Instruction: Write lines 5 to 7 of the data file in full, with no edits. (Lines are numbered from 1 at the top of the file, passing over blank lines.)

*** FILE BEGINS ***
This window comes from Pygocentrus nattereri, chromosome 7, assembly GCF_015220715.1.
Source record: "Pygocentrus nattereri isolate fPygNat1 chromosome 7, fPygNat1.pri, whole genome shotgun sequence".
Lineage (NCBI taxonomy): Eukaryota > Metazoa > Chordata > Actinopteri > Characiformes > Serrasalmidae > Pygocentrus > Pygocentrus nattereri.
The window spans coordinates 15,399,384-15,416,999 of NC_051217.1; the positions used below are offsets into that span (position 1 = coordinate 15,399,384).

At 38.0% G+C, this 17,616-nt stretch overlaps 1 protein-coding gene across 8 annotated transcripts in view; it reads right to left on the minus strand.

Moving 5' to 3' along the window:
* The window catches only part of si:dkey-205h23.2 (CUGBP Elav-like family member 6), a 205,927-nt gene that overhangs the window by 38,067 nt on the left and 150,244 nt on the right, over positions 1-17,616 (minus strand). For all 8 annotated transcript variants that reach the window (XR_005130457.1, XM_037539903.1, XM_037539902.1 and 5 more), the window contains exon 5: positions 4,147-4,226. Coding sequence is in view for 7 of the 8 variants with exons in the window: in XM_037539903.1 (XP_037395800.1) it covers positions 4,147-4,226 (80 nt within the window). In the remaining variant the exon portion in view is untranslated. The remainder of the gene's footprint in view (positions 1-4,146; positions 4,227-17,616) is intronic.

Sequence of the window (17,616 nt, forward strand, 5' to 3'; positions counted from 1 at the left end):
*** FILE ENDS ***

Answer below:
At 38.0% G+C, this 17,616-nt stretch overlaps 1 protein-coding gene across 8 annotated transcripts in view; it reads right to left on the minus strand.

Moving 5' to 3' along the window:
* The window catches only part of si:dkey-205h23.2 (CUGBP Elav-like family member 6), a 205,927-nt gene that overhangs the window by 38,067 nt on the left and 150,244 nt on the right, over positions 1-17,616 (minus strand). For all 8 annotated transcript variants that reach the window (XR_005130457.1, XM_037539903.1, XM_037539902.1 and 5 more), the window contains exon 5: positions 4,147-4,226. Coding sequence is in view for 7 of the 8 variants with exons in the window: in XM_037539903.1 (XP_037395800.1) it covers positions 4,147-4,226 (80 nt within the window). In the remaining variant the exon portion in view is untranslated. The remainder of the gene's footprint in view (positions 1-4,146; positions 4,227-17,616) is intronic.